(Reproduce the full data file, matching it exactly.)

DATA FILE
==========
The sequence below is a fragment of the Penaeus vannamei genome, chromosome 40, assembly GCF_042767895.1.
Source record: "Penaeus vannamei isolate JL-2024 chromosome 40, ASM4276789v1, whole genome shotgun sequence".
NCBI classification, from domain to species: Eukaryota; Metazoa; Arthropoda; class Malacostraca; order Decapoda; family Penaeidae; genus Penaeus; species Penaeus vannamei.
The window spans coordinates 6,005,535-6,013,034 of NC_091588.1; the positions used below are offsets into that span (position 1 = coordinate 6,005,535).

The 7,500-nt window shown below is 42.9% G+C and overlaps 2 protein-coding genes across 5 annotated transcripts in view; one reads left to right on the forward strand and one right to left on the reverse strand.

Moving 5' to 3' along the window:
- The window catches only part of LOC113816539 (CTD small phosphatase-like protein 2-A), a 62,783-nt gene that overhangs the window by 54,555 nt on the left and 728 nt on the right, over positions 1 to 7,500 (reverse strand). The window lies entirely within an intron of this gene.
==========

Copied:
The sequence below is a fragment of the Penaeus vannamei genome, chromosome 40, assembly GCF_042767895.1.
Source record: "Penaeus vannamei isolate JL-2024 chromosome 40, ASM4276789v1, whole genome shotgun sequence".
NCBI classification, from domain to species: Eukaryota; Metazoa; Arthropoda; class Malacostraca; order Decapoda; family Penaeidae; genus Penaeus; species Penaeus vannamei.
The window spans coordinates 6,005,535-6,013,034 of NC_091588.1; the positions used below are offsets into that span (position 1 = coordinate 6,005,535).

The 7,500-nt window shown below is 42.9% G+C and overlaps 2 protein-coding genes across 5 annotated transcripts in view; one reads left to right on the forward strand and one right to left on the reverse strand.

Moving 5' to 3' along the window:
- The window catches only part of LOC113816539 (CTD small phosphatase-like protein 2-A), a 62,783-nt gene that overhangs the window by 54,555 nt on the left and 728 nt on the right, over positions 1 to 7,500 (reverse strand). The window lies entirely within an intron of this gene.